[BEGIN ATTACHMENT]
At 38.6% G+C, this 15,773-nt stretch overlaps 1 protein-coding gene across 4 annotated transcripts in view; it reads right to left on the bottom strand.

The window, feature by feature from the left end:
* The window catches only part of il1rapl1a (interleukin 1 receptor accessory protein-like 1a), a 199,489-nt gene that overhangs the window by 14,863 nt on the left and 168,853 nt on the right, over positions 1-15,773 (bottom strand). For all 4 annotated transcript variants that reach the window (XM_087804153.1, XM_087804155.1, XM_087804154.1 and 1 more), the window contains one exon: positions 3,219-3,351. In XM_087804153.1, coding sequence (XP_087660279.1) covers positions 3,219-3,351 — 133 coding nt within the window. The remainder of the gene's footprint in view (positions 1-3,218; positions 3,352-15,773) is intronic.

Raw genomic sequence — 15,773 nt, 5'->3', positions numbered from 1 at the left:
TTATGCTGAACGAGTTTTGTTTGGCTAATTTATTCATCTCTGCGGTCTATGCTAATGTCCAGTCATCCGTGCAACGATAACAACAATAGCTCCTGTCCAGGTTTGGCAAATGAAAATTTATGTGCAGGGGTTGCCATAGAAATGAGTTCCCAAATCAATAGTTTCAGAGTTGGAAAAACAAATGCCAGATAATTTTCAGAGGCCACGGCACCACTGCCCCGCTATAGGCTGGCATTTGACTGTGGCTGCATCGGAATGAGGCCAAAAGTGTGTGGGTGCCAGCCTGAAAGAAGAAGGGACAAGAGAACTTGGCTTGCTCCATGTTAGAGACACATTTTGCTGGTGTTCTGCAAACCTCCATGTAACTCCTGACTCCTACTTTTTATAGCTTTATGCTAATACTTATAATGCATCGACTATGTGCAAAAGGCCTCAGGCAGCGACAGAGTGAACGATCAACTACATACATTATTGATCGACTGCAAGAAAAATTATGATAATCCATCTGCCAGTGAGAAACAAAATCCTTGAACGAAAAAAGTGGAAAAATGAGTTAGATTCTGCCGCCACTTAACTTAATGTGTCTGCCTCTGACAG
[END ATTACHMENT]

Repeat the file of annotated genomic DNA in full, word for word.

At 38.6% G+C, this 15,773-nt stretch overlaps 1 protein-coding gene across 4 annotated transcripts in view; it reads right to left on the bottom strand.

The window, feature by feature from the left end:
* The window catches only part of il1rapl1a (interleukin 1 receptor accessory protein-like 1a), a 199,489-nt gene that overhangs the window by 14,863 nt on the left and 168,853 nt on the right, over positions 1-15,773 (bottom strand). For all 4 annotated transcript variants that reach the window (XM_087804153.1, XM_087804155.1, XM_087804154.1 and 1 more), the window contains one exon: positions 3,219-3,351. In XM_087804153.1, coding sequence (XP_087660279.1) covers positions 3,219-3,351 — 133 coding nt within the window. The remainder of the gene's footprint in view (positions 1-3,218; positions 3,352-15,773) is intronic.

Raw genomic sequence — 15,773 nt, 5'->3', positions numbered from 1 at the left:
TTATGCTGAACGAGTTTTGTTTGGCTAATTTATTCATCTCTGCGGTCTATGCTAATGTCCAGTCATCCGTGCAACGATAACAACAATAGCTCCTGTCCAGGTTTGGCAAATGAAAATTTATGTGCAGGGGTTGCCATAGAAATGAGTTCCCAAATCAATAGTTTCAGAGTTGGAAAAACAAATGCCAGATAATTTTCAGAGGCCACGGCACCACTGCCCCGCTATAGGCTGGCATTTGACTGTGGCTGCATCGGAATGAGGCCAAAAGTGTGTGGGTGCCAGCCTGAAAGAAGAAGGGACAAGAGAACTTGGCTTGCTCCATGTTAGAGACACATTTTGCTGGTGTTCTGCAAACCTCCATGTAACTCCTGACTCCTACTTTTTATAGCTTTATGCTAATACTTATAATGCATCGACTATGTGCAAAAGGCCTCAGGCAGCGACAGAGTGAACGATCAACTACATACATTATTGATCGACTGCAAGAAAAATTATGATAATCCATCTGCCAGTGAGAAACAAAATCCTTGAACGAAAAAAGTGGAAAAATGAGTTAGATTCTGCCGCCACTTAACTTAATGTGTCTGCCTCTGACAG